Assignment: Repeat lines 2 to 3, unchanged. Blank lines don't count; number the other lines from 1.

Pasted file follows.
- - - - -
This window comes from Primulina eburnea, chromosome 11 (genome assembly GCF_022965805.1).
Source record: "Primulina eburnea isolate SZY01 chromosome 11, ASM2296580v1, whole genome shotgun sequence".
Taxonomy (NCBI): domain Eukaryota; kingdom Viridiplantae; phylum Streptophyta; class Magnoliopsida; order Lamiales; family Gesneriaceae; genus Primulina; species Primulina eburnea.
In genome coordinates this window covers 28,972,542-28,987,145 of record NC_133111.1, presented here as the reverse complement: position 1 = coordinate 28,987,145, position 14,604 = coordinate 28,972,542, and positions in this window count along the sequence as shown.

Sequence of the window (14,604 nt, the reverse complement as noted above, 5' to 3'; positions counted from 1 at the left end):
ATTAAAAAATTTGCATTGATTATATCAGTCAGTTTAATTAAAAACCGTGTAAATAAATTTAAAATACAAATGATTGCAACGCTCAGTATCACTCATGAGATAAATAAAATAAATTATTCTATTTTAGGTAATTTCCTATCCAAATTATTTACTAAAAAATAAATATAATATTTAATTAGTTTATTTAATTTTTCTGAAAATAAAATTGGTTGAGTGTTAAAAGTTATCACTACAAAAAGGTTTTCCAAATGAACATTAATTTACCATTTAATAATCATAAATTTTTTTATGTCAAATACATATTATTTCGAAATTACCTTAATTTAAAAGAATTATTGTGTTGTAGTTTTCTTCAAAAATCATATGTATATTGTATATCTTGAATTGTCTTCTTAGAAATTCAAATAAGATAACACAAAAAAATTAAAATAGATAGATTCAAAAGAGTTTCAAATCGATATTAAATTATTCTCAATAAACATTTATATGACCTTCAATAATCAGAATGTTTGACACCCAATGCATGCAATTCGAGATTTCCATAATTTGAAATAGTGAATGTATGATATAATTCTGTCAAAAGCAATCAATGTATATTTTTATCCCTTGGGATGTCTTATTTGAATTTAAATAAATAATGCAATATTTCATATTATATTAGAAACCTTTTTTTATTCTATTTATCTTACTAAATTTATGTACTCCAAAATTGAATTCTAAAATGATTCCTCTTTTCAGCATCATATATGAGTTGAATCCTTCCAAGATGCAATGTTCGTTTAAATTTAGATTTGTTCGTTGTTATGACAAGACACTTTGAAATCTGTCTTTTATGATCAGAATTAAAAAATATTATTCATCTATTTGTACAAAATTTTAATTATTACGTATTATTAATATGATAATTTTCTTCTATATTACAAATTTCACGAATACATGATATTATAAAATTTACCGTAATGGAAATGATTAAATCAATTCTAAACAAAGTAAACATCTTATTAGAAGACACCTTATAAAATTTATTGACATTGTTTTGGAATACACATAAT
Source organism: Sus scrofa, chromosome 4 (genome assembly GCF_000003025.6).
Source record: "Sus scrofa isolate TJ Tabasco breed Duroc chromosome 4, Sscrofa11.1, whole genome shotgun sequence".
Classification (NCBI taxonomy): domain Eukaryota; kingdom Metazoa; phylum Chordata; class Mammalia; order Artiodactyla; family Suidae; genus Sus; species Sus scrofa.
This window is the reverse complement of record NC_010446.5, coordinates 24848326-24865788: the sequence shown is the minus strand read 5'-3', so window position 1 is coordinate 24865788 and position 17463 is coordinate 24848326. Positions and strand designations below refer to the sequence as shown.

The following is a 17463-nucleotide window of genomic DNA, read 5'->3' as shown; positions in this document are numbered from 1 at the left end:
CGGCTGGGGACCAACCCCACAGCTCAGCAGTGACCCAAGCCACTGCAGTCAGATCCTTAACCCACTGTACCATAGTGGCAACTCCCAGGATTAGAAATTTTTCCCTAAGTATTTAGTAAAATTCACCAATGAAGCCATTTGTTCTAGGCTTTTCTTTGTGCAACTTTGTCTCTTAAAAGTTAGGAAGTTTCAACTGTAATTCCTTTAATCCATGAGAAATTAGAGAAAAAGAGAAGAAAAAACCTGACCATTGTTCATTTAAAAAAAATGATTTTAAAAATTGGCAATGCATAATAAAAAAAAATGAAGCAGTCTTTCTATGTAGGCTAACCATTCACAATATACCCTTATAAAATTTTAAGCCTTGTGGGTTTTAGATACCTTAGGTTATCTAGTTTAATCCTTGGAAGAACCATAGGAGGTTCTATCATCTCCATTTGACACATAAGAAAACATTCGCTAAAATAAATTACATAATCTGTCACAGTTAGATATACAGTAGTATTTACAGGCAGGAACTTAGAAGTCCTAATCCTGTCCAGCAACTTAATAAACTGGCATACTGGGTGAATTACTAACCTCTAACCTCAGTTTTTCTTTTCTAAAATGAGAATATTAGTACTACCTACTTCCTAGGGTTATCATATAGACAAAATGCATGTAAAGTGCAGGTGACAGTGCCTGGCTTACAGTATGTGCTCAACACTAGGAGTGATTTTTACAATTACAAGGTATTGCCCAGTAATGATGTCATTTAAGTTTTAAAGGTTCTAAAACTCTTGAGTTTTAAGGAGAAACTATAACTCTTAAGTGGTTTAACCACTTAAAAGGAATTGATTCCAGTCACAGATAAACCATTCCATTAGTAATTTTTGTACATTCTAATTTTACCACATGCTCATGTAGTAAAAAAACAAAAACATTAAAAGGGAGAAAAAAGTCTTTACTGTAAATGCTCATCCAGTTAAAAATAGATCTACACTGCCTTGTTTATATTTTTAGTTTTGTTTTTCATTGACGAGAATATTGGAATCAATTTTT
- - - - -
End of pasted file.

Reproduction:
Source record: "Primulina eburnea isolate SZY01 chromosome 11, ASM2296580v1, whole genome shotgun sequence".
Taxonomy (NCBI): domain Eukaryota; kingdom Viridiplantae; phylum Streptophyta; class Magnoliopsida; order Lamiales; family Gesneriaceae; genus Primulina; species Primulina eburnea.